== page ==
Kirwan was born and grew up in Co. Wexford, where he lived with his mother (his father was away at sea for most of the year) until he was 9 or 10, and then with his maternal grandfather, an unrepentant republican.  He studied accounting in night school, but never took the final exam, moving to New York City instead, where he lived a restless, bohemian life.  After a failed musical career, Kirwan turned to playwriting and enrolled in the Script Development Workshop, where his first play, Requiem for a Rocker--about a rock musician having a nervous breakdown--received a mixed reaction from the workshop’s participants.  His next play was Liverpool Fantasy, which imagines a world in which the Beatles failed to become famous, and deals with the possible political consequences of their failure.  Kirwan's play sees the Beatles reuniting in a Britain characterised by racial hatred, in which the National Front shares power.  This play was also badly received in the workshop, thanks in part to its unsympathetic portrayal of John Lennon, who had only been dead for five years.  The play opened at the Charas Theatre on Avenue B in May 1986, and was an immediate commercial success.  In Liverpool Fantasy, many of the themes that have occupied Kirwan throughout the rest of his career emerge: missed opportunities; a fallen hero who must confront failure; the passing of time; the interplay of the personal and political; and the role of the immigrant as an outsider.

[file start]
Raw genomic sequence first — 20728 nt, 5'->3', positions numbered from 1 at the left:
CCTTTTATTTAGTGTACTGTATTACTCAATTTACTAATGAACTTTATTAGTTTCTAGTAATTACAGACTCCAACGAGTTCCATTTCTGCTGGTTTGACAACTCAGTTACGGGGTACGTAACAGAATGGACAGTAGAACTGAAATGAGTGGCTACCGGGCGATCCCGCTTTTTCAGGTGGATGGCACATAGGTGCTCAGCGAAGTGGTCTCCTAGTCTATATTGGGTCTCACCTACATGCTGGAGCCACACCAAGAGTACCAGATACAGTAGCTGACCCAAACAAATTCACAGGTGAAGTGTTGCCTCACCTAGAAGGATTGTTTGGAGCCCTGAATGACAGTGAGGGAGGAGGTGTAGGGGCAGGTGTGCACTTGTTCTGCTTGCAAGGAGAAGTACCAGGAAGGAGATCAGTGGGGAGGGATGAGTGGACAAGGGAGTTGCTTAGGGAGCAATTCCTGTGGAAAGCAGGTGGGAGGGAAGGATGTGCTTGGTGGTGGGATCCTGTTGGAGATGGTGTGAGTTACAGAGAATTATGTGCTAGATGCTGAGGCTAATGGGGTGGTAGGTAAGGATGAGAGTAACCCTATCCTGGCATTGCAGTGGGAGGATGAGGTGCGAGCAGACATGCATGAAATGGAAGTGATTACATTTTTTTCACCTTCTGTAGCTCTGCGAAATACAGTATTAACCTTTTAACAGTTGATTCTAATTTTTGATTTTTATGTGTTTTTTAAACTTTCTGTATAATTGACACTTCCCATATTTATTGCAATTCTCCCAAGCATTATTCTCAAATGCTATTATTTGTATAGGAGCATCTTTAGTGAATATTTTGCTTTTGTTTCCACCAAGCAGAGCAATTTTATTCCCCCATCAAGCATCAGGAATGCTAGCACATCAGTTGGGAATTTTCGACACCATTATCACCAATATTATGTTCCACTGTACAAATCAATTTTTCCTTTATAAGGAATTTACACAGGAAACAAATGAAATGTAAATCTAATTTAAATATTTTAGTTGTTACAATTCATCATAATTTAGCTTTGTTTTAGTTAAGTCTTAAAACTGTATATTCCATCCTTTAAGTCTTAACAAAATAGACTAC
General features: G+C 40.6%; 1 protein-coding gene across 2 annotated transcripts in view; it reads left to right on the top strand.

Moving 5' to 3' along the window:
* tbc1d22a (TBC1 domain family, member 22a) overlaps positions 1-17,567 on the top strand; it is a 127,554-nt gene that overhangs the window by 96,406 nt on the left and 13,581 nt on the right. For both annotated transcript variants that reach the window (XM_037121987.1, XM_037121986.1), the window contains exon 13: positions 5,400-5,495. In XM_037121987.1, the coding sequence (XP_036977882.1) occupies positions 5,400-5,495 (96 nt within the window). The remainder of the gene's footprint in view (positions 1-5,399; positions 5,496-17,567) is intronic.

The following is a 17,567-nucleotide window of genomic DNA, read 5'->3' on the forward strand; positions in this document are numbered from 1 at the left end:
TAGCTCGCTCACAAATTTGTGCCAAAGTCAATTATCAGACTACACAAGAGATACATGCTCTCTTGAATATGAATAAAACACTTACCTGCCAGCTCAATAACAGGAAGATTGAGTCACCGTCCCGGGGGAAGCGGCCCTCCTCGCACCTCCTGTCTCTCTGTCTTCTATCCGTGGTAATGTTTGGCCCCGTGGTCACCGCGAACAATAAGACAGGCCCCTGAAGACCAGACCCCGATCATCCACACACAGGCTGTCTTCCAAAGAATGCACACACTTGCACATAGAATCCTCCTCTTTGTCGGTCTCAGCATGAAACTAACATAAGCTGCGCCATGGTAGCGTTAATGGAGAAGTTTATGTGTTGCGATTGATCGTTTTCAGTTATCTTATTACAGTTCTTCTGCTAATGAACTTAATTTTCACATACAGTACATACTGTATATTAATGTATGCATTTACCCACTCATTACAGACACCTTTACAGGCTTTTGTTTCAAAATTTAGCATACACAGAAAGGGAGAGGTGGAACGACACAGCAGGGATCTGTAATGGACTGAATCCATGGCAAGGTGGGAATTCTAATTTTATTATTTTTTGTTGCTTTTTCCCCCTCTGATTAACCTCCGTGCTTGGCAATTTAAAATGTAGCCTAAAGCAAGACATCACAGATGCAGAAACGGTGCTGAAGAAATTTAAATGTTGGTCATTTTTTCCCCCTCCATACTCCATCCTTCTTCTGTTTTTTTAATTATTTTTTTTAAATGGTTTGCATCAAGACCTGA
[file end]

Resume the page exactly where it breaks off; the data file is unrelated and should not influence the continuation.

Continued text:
The next play to receive a professional production was the full-length musical drama Days of Rage, which opened at the Hudson Guild Theatre in May 1989.  This play is a reworking of Requiem for a Rocker, and features a character called Stevie Hero, with cameo appearances by Che Guevara and James Joyce.  In the next play, Mister Parnell, which premiered in March 1992, Kirwan explores the political and historical ramifications of the affair between Charles Stewart Parnell and Kitty O’Shea.  This play reflects Kirwan’s growing maturity as a writer and his ability to integrate weighty historical and political subjects into musical drama.  Mister Parnell was followed by Blood, a one-act play that was first produced in May 1993.  The play features just three characters--James Connolly, Seán McDermott, and Patrick Pearse--and makes effective use of the convention of dramatic time, with a prologue and an epilogue framing the main scene, in which McDermott and Pearse force Connolly to join them in the 1916 Rising.  Kirwan humanises his characters, making them less iconic and their lives more tragic.